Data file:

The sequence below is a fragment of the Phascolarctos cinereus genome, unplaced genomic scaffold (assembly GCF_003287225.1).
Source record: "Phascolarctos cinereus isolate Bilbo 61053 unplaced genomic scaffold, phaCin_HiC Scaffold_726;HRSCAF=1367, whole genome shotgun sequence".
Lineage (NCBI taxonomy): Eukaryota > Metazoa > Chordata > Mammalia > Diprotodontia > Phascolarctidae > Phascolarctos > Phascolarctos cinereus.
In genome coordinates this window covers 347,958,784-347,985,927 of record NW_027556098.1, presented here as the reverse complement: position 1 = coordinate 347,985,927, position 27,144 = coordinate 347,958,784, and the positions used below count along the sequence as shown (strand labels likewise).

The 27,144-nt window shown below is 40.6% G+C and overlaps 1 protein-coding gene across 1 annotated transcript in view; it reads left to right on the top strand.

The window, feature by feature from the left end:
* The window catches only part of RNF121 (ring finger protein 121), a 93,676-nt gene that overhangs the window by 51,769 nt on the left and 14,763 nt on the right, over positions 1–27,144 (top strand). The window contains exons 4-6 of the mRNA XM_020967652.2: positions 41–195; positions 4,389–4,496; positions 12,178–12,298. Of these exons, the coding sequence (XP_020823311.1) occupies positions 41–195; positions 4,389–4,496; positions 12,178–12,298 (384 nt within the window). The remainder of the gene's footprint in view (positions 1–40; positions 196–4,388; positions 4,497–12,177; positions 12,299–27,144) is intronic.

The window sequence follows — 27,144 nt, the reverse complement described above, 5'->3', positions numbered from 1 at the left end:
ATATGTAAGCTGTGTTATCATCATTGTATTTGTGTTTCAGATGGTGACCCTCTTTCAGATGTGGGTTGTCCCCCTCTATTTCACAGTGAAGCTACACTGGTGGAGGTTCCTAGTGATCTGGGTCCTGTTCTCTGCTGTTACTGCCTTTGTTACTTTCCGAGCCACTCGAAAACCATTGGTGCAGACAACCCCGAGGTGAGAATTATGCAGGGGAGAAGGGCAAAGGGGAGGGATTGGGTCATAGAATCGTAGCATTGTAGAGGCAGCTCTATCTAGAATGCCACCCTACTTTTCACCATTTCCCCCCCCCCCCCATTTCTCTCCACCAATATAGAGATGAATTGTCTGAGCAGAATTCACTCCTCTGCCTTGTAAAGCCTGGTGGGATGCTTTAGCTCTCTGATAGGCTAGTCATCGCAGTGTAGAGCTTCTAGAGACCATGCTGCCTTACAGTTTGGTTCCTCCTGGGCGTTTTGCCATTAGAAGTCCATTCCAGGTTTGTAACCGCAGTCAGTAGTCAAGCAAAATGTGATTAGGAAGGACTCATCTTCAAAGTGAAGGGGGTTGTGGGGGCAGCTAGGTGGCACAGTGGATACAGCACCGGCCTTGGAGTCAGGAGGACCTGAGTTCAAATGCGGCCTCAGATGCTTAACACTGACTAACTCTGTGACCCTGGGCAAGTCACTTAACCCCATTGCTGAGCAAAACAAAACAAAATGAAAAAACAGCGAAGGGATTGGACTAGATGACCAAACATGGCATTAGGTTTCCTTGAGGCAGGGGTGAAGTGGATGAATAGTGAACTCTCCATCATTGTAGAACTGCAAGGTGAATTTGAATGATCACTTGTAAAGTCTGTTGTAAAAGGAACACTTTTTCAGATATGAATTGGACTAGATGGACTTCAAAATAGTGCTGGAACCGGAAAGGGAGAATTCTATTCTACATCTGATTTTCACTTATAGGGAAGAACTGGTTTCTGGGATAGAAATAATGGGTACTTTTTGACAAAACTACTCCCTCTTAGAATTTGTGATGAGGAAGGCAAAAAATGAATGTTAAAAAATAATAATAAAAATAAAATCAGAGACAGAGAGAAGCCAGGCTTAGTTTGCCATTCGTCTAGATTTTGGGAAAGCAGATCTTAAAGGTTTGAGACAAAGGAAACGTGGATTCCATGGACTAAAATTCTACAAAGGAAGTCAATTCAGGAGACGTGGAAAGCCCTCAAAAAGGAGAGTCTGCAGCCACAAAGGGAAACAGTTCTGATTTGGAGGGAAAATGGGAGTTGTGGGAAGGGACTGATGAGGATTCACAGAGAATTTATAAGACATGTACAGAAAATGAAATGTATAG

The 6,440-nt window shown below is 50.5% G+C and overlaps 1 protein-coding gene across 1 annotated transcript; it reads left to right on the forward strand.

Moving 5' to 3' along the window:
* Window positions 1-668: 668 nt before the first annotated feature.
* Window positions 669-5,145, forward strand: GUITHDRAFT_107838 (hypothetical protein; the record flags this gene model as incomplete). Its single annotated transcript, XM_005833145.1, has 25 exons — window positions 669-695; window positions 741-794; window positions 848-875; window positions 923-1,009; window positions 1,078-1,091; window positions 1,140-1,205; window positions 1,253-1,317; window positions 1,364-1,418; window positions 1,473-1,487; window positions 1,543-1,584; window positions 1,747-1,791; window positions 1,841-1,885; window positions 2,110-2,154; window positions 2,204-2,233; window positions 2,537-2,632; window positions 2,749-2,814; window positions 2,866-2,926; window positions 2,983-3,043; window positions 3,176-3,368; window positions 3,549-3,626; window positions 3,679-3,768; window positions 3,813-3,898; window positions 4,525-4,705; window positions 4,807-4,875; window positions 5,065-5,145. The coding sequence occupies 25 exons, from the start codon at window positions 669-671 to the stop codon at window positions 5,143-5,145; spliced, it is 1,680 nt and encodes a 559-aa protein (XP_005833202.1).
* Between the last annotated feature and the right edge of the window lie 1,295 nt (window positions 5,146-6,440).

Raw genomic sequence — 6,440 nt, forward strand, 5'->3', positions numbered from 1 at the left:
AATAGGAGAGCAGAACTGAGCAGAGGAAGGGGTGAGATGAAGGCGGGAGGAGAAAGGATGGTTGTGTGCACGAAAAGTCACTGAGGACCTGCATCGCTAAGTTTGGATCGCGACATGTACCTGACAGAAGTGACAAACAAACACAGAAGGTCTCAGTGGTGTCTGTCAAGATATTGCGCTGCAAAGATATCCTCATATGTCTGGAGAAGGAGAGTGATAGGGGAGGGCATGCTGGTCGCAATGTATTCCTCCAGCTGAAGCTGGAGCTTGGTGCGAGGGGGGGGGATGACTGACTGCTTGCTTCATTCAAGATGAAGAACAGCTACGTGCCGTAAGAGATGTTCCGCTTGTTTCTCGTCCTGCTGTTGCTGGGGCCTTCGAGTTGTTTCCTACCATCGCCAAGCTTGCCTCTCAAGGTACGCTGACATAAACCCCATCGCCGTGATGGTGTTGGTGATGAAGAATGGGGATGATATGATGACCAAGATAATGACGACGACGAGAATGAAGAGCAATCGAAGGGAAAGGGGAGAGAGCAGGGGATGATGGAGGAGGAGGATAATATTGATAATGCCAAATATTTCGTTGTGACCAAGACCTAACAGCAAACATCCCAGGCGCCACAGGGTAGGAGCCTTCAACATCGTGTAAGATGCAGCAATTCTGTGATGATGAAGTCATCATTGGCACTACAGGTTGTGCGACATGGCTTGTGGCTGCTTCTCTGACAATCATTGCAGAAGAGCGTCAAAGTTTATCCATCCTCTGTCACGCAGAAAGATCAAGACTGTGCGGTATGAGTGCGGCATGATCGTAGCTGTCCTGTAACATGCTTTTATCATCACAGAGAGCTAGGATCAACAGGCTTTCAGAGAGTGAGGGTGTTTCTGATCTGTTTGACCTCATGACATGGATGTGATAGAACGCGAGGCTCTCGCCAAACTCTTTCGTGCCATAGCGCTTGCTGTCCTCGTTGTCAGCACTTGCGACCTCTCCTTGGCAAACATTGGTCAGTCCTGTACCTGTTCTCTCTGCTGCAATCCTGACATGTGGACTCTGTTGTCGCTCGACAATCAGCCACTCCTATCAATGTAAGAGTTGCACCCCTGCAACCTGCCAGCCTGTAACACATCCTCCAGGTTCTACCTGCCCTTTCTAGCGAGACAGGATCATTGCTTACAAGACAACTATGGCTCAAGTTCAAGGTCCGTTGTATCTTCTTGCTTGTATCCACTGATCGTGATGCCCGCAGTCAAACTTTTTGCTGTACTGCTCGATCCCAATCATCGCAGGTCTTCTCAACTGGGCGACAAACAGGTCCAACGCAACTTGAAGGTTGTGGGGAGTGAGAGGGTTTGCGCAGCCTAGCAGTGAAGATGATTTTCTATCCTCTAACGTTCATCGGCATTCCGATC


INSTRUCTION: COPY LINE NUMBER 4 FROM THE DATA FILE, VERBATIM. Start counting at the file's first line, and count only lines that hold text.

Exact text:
In genome coordinates this window covers 347,958,784-347,985,927 of record NW_027556098.1, presented here as the reverse complement: position 1 = coordinate 347,985,927, position 27,144 = coordinate 347,958,784, and the positions used below count along the sequence as shown (strand labels likewise).